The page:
This appeal is from the conviction of Willie James Evans for the murder of his wife, Willie Louise Evans. He appeals to this court from the sentence of life imprisonment. Held:
Mary Hudson testified that she was a neighbor of the decedent and on the morning of the homicide, Saturday, March 28, 1970, they went shopping. They saw the defendant's car stopped with the hood raised. The decedent went over to the car and talked with the defendant. She returned to the witness' car. As they were driving, the defendant passed them in his car at least three times traveling at a high rate of speed. She and the decedent returned to their apartment house, and the defendant drove up in his car. The decedent went over to the defendant's car and he seemed very angry. Later the witness went to the apartment of the defendant and the decedent to talk to the defendant but he would not talk with her. She left their apartment about 1:15 p.m. that afternoon. About 3:15 p.m. she saw the decedent again outside her apartment. About 4:50 p.m. the nine-year-old son of the decedent came to her apartment and told her that his mother was dead. She went to the decedent's apartment, found her dead and the police were called. The decedent was lying on her back on the side of the bed, was undressed from the waist up, and had no shoes on. She found one of the decedent's teeth in the living room. The one-year-old and three-year-old grandchildren were in the room crying and yelling.
Kenneth Word, the nine-year-old son of the decedent testified that on the day of the homicide, he had been outside the apartment in the yard playing; that he came inside to get some water; that his mother was lying on the sofa watching television; that the defendant was sitting in a chair in the living room looking at his mother; that the two small children were in the house; that he left the house by the front door which was unlocked; that he later tried to enter the house by the front door, found it locked and had to enter by the back door; and that, when he went inside, he found his mother dead.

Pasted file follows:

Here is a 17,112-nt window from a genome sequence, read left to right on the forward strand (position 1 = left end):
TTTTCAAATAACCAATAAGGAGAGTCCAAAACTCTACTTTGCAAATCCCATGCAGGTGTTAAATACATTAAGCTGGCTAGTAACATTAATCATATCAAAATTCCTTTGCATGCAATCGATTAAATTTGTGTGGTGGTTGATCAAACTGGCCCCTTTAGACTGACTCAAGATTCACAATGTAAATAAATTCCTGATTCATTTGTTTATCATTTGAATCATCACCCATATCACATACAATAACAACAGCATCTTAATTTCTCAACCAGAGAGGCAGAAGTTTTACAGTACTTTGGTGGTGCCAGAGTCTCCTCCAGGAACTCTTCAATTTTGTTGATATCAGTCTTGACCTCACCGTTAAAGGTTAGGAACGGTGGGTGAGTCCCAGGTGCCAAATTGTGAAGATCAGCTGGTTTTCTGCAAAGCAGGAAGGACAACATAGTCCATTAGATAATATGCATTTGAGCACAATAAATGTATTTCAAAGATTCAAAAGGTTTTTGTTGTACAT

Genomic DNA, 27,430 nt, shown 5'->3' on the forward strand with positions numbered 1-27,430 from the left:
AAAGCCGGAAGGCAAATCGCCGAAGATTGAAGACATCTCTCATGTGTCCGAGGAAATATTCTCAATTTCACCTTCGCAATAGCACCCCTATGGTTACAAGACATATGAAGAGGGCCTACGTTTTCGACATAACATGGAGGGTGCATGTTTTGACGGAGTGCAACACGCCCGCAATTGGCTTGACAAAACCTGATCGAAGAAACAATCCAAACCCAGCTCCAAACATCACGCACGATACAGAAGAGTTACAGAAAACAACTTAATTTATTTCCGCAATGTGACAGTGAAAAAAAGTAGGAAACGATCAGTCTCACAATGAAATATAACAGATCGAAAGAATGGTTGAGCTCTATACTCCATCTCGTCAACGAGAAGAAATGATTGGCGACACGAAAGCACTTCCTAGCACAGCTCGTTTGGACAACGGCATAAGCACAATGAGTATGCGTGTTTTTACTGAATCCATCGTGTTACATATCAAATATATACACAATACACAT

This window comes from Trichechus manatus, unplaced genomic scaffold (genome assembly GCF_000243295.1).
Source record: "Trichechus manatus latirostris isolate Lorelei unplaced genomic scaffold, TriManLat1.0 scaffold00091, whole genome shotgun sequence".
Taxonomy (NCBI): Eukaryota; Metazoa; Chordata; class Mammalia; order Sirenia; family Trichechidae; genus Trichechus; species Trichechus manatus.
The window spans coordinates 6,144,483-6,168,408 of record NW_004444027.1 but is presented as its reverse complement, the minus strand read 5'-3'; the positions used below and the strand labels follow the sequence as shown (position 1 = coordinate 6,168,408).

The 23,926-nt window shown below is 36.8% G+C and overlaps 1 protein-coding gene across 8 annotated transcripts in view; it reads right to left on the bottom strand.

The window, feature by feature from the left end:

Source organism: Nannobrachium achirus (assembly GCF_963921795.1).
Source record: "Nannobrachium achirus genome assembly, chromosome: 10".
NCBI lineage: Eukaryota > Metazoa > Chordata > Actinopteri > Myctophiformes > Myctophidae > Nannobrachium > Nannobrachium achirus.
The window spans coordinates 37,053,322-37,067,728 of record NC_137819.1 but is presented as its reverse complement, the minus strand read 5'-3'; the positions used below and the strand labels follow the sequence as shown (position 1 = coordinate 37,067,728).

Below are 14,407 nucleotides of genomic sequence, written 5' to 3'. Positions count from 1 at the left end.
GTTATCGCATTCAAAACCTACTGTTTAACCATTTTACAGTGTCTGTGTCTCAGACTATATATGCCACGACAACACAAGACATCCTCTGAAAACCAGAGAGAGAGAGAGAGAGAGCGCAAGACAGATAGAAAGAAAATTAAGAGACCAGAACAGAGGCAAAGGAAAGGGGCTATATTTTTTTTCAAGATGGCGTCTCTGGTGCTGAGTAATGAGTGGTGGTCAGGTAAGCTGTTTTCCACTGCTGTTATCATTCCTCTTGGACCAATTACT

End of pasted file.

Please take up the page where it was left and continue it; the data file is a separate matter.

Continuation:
The next door neighbor of the decedent about 11 or 12 o'clock that morning heard some "bumping and moving around" and she heard "somebody arguing."
Cary Evans, the sister of the defendant, testified that he came to Phenix City on the day of the homicide. She asked to borrow his car to go shopping about 2 p.m. He lent her his car and she brought him to within 1 1/2 blocks of his home.
Rev. Bobby Lee Upshaw and his wife drove to the home of the decedent to deliver a case of soft drinks. About 4:30 p.m. he knocked on the door of their apartment. He waited about 5 minutes before the defendant came to the door and told him that the decedent had gone to town with the children. He saw one of the decedent's small grandchildren in the room screaming. The defendant said the child was screaming because her mother had gone downtown. As they drove away from the apartment, he saw the defendant leave the apartment and walk toward the decedent's car and the clothesline. Flora Upshaw testified that she was with her husband when he went to the decedent's apartment to deliver the drinks. She asked her husband what time it was and he said 4:30 p.m. Her husband went to the apartment door and knocked. He had to wait a long time before the door was opened. She saw her husband talk to the defendant. The defendant took the soft drinks and "threw" them on the table. After they drove away, the defendant walked to his car.